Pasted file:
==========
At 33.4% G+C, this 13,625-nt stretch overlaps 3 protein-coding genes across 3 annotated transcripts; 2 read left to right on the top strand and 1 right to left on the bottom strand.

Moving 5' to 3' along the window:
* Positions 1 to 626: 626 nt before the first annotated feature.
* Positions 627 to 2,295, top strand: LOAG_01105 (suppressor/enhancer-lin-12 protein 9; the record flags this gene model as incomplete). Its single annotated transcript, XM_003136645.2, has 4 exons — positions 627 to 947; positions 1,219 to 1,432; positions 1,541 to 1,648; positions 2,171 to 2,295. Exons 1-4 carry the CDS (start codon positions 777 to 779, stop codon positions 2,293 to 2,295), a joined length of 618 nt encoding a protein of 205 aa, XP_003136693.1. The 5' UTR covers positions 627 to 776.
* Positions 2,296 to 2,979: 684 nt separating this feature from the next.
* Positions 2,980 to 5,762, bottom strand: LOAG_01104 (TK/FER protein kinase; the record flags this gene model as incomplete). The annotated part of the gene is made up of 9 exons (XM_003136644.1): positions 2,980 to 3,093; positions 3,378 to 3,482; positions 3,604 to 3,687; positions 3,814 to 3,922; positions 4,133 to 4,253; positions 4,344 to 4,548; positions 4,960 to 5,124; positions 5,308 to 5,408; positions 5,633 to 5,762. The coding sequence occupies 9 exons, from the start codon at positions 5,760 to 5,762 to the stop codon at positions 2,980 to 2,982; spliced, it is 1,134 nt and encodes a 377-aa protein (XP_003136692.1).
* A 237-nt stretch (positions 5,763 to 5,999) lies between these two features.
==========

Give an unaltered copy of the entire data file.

At 33.4% G+C, this 13,625-nt stretch overlaps 3 protein-coding genes across 3 annotated transcripts; 2 read left to right on the top strand and 1 right to left on the bottom strand.

Moving 5' to 3' along the window:
* Positions 1 to 626: 626 nt before the first annotated feature.
* Positions 627 to 2,295, top strand: LOAG_01105 (suppressor/enhancer-lin-12 protein 9; the record flags this gene model as incomplete). Its single annotated transcript, XM_003136645.2, has 4 exons — positions 627 to 947; positions 1,219 to 1,432; positions 1,541 to 1,648; positions 2,171 to 2,295. Exons 1-4 carry the CDS (start codon positions 777 to 779, stop codon positions 2,293 to 2,295), a joined length of 618 nt encoding a protein of 205 aa, XP_003136693.1. The 5' UTR covers positions 627 to 776.
* Positions 2,296 to 2,979: 684 nt separating this feature from the next.
* Positions 2,980 to 5,762, bottom strand: LOAG_01104 (TK/FER protein kinase; the record flags this gene model as incomplete). The annotated part of the gene is made up of 9 exons (XM_003136644.1): positions 2,980 to 3,093; positions 3,378 to 3,482; positions 3,604 to 3,687; positions 3,814 to 3,922; positions 4,133 to 4,253; positions 4,344 to 4,548; positions 4,960 to 5,124; positions 5,308 to 5,408; positions 5,633 to 5,762. The coding sequence occupies 9 exons, from the start codon at positions 5,760 to 5,762 to the stop codon at positions 2,980 to 2,982; spliced, it is 1,134 nt and encodes a 377-aa protein (XP_003136692.1).
* A 237-nt stretch (positions 5,763 to 5,999) lies between these two features.